Carrie:

So how much SEO do you need to know? In order to do

Unknown Speaker:

SEO can be that that's fabulous. I thank you. That's awesome, Carrie. Um, SEO can be as complicated or as simple as you want it to be. Seo can be you type in Google a few of the words that you think might be related to this podcast episode. And you look at the suggestions like what else are people searching for? What are the suggested little questions and keywords that come up? There's also now I have to look at it but there is a keyword like a free. It's called keywords everywhere. And it's a free browser add on. And when you search for something, it comes up with a certain number of keywords off to the side of your search. And right there that shows you you know, several keywords that relate to the topic that you just searched on. So basically, it's just playing around with Google, you can do the same In your podcast app, and search for, like a podcast episode on a topic that you want to listen to, and then look at those titles, look at the other words that are showing up based on your search. Those are your keywords. So you can start to think about what's a question that someone would type in looking for this answer, kind of, you know, back into it in a way. And if you can work that question into a title or a subtitle, or even just in the paragraph somewhere, you have done the SEO. And then you can even provide some of those little keywords to your client. And they can post them inside of WordPress, or whichever posts they're using as keywords for that blog post so they can go that extra step. Did that help her to do? No,

Carrie:

that's just I feel like you just explained SEO to me after like, you know, decades of every no clue what it what it was about, like, I understand it in such a deeper way. And that was, I mean, that was just amazing. You know, what I would love to do one day, and this is I'm stealing this idea from one of my clients who does this for his show, which is kind of similar to ours, but in a different niche is to kind of have you do an assessment, and somebody is copywriting on like their sales page or something, like have that as a live, you know, episode, I think would be really cool. So I would love to have you back for that. And if I would love to have somebody who's willing to be the victim, because I don't want to do it.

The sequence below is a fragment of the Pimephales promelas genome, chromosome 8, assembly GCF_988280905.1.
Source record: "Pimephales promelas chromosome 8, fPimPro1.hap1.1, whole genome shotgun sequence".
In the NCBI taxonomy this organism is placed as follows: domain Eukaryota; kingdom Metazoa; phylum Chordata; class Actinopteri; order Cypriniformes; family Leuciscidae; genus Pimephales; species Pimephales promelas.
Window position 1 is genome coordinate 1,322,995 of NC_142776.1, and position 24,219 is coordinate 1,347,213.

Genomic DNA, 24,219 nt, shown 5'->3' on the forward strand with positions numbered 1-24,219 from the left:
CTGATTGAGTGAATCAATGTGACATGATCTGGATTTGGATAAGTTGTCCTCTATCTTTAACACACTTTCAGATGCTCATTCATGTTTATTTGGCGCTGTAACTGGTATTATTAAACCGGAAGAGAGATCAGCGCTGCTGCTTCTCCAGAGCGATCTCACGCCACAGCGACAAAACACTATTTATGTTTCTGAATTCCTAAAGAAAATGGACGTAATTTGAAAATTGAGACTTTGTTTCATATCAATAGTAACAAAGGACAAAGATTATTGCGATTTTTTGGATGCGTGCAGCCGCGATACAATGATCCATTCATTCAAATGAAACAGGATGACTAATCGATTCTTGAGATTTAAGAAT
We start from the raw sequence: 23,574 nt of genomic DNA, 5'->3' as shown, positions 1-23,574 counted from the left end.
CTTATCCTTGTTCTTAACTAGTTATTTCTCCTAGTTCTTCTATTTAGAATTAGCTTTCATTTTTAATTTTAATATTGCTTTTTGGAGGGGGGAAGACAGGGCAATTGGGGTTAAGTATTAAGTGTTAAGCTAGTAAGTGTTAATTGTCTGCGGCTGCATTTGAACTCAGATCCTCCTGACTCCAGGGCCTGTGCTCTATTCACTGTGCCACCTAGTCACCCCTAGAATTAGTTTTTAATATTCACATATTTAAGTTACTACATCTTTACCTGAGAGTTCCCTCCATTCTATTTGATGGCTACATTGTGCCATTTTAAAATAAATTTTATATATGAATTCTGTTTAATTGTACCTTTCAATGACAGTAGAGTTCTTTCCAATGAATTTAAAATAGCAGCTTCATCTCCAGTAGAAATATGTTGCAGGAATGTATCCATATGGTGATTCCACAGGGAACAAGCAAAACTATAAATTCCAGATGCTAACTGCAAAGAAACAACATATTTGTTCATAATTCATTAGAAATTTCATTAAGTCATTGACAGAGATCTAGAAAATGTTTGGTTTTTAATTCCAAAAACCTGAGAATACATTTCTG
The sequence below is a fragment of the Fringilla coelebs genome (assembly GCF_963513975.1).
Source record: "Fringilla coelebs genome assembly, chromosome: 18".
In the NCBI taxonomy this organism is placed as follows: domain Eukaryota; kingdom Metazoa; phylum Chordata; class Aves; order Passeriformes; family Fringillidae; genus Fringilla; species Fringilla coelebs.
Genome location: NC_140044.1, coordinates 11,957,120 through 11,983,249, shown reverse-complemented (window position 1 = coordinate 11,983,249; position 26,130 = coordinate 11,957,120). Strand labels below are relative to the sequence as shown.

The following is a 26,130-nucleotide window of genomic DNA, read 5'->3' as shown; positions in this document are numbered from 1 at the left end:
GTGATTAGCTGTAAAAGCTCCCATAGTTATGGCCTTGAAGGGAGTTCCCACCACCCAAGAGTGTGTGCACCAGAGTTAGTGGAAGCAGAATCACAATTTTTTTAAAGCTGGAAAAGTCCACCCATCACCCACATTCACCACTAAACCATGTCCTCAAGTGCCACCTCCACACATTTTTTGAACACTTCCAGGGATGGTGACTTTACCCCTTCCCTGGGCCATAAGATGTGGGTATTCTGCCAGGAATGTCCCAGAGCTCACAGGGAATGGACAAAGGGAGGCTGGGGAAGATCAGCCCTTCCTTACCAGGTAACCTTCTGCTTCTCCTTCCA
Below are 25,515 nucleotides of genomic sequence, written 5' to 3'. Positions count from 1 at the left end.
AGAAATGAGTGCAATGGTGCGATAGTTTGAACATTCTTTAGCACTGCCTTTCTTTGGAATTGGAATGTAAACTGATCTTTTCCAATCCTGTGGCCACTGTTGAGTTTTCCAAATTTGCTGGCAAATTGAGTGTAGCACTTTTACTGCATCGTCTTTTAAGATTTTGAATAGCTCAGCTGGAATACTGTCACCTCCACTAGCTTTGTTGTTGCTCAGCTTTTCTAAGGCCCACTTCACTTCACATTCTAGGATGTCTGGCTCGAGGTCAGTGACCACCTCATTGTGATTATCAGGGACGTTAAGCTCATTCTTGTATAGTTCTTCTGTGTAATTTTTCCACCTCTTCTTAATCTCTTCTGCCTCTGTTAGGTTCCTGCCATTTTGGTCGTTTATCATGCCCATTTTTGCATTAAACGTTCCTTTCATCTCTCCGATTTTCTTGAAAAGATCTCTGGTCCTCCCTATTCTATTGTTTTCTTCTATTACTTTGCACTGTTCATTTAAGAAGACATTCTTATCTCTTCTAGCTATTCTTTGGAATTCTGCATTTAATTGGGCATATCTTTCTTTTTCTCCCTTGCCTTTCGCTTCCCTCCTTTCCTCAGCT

Bryan:

If you want something with plenty of room for improvement, just do the show notes that I write for this show.

Carrie:

Yeah, well, that's the other option. But it would be cool to have somebody like get that kind of advice, you know, and be in the hot seat just because it's such a valuable tool. So we'll have to do that. I'm, I'm totally stealing that idea.

Unknown Speaker:

I sounds good. Well, and I just did some web copy for. She's a like a health person. She helps with pre diabetes and things like that. And her website was very much like, Hey, you want to get your blood sugar under control? But I asked her like, hey, do people come to you? Because they know they have a blood sugar issue? Or are they coming to you because they just got a problem. They don't know what's going on in their bodies. And that was the answer. So I completely flipped it around and was talking, talking, using her web copy and creating it more of you know that there's weight struggles there's like different moments of like shakiness versus extreme exhaustion and you know, depends on what you eat. And it just going into the deep there. Again, I did research, I asked her a ton of questions cuz I love health stuff, but I don't know it all to the point where she does. So it's, it's often about what that person is looking for and how you could make them stumble upon you with whether that be your web copy or a blog post, or even shownotes because there is Seo with show notes. I wanted to say somebody I've learned a ton from Okay, so Carrie, I've taken your RX course, it really really helps me. I didn't know anything about her x or you know, any kind of audio processing before that. So that was awesome. I took Steve Stewart's audacity course. And then for anything like blog, post show notes, content stuff online. I follow a fella named Pete MacPherson. And he has a podcast, it's called Do you even blog? And he's all into the and I met him at fin con as well. So if you are like, how do I write YouTube descriptions? Or how do I write blog posts or shout out he has templates that you can download. He has all kinds of online courses. Everything that I've learned and that I do for people is from some sort of online course or some one's work that I looked at or some download thing or you know, I'm a big fan of online learning.